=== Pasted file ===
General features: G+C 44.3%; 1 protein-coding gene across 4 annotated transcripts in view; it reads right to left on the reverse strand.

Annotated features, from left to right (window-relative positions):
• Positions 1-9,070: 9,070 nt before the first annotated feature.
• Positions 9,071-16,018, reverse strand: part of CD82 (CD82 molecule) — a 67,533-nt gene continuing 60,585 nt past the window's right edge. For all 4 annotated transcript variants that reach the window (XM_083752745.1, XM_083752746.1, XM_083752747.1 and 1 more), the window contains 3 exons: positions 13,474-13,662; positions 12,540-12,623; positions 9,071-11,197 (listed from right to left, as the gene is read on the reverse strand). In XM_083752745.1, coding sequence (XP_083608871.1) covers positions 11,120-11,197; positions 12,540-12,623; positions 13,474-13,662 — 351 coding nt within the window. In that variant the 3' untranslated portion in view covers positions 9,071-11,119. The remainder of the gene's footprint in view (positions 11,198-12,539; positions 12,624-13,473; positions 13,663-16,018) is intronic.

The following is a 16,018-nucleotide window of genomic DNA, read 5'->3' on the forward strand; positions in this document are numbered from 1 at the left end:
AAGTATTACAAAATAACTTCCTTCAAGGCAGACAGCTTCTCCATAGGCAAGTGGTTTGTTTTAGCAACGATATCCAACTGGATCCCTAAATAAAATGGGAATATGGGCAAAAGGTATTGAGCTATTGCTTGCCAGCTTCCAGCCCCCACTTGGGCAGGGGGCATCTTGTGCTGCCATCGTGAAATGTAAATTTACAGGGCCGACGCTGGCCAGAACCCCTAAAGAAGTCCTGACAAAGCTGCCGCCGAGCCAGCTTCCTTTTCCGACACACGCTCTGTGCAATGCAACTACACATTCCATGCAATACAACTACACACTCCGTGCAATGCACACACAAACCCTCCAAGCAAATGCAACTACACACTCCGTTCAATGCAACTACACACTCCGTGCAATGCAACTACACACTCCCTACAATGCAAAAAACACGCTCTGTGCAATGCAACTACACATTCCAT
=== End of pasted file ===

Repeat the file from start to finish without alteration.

General features: G+C 44.3%; 1 protein-coding gene across 4 annotated transcripts in view; it reads right to left on the reverse strand.

Annotated features, from left to right (window-relative positions):
• Positions 1-9,070: 9,070 nt before the first annotated feature.
• Positions 9,071-16,018, reverse strand: part of CD82 (CD82 molecule) — a 67,533-nt gene continuing 60,585 nt past the window's right edge. For all 4 annotated transcript variants that reach the window (XM_083752745.1, XM_083752746.1, XM_083752747.1 and 1 more), the window contains 3 exons: positions 13,474-13,662; positions 12,540-12,623; positions 9,071-11,197 (listed from right to left, as the gene is read on the reverse strand). In XM_083752745.1, coding sequence (XP_083608871.1) covers positions 11,120-11,197; positions 12,540-12,623; positions 13,474-13,662 — 351 coding nt within the window. In that variant the 3' untranslated portion in view covers positions 9,071-11,119. The remainder of the gene's footprint in view (positions 11,198-12,539; positions 12,624-13,473; positions 13,663-16,018) is intronic.

The following is a 16,018-nucleotide window of genomic DNA, read 5'->3' on the forward strand; positions in this document are numbered from 1 at the left end:
AAGTATTACAAAATAACTTCCTTCAAGGCAGACAGCTTCTCCATAGGCAAGTGGTTTGTTTTAGCAACGATATCCAACTGGATCCCTAAATAAAATGGGAATATGGGCAAAAGGTATTGAGCTATTGCTTGCCAGCTTCCAGCCCCCACTTGGGCAGGGGGCATCTTGTGCTGCCATCGTGAAATGTAAATTTACAGGGCCGACGCTGGCCAGAACCCCTAAAGAAGTCCTGACAAAGCTGCCGCCGAGCCAGCTTCCTTTTCCGACACACGCTCTGTGCAATGCAACTACACATTCCATGCAATACAACTACACACTCCGTGCAATGCACACACAAACCCTCCAAGCAAATGCAACTACACACTCCGTTCAATGCAACTACACACTCCGTGCAATGCAACTACACACTCCCTACAATGCAAAAAACACGCTCTGTGCAATGCAACTACACATTCCAT